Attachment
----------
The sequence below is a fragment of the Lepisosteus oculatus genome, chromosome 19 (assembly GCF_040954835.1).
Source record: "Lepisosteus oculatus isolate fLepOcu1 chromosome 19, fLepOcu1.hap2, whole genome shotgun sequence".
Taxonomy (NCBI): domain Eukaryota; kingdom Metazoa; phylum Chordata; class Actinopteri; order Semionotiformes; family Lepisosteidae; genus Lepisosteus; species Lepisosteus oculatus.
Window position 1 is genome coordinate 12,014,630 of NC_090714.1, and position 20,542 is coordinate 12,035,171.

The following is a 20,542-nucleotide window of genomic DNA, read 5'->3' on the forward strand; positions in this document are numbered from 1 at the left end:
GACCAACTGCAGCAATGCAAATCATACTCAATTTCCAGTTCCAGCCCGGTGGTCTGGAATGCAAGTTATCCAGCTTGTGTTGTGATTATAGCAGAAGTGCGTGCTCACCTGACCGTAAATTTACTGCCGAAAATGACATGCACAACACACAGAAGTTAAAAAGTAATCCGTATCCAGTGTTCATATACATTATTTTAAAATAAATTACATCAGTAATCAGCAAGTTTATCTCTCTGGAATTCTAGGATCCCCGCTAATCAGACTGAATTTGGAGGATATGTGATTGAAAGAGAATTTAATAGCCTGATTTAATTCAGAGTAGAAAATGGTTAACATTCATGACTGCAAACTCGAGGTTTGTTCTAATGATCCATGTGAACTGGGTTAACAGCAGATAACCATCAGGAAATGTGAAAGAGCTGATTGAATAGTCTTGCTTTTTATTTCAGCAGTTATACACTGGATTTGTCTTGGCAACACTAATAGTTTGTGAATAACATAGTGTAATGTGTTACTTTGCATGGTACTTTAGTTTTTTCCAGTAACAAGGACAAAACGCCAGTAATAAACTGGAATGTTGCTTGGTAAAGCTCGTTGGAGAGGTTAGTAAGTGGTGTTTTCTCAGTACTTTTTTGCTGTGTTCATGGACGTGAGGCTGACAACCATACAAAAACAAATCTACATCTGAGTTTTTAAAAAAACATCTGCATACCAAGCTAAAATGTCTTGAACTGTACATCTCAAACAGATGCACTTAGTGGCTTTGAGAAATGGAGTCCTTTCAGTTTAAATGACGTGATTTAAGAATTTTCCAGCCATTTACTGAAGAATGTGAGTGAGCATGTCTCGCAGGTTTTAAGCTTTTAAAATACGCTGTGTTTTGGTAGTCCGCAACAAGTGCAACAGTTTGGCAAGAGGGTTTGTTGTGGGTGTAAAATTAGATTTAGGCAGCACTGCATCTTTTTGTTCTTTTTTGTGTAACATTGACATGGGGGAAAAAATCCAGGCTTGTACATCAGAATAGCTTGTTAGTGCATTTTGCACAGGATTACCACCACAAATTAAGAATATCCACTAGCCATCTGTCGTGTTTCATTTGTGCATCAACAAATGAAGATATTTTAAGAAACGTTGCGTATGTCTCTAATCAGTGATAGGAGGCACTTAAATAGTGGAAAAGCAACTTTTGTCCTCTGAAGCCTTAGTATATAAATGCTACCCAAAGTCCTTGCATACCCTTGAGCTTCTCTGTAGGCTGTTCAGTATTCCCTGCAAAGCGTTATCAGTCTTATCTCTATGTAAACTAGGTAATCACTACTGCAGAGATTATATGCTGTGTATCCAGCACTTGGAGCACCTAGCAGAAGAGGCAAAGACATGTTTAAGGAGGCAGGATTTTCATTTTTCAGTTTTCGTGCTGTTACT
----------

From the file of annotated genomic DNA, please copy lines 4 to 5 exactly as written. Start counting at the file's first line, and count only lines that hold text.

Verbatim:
Window position 1 is genome coordinate 12,014,630 of NC_090714.1, and position 20,542 is coordinate 12,035,171.

The following is a 20,542-nucleotide window of genomic DNA, read 5'->3' on the forward strand; positions in this document are numbered from 1 at the left end: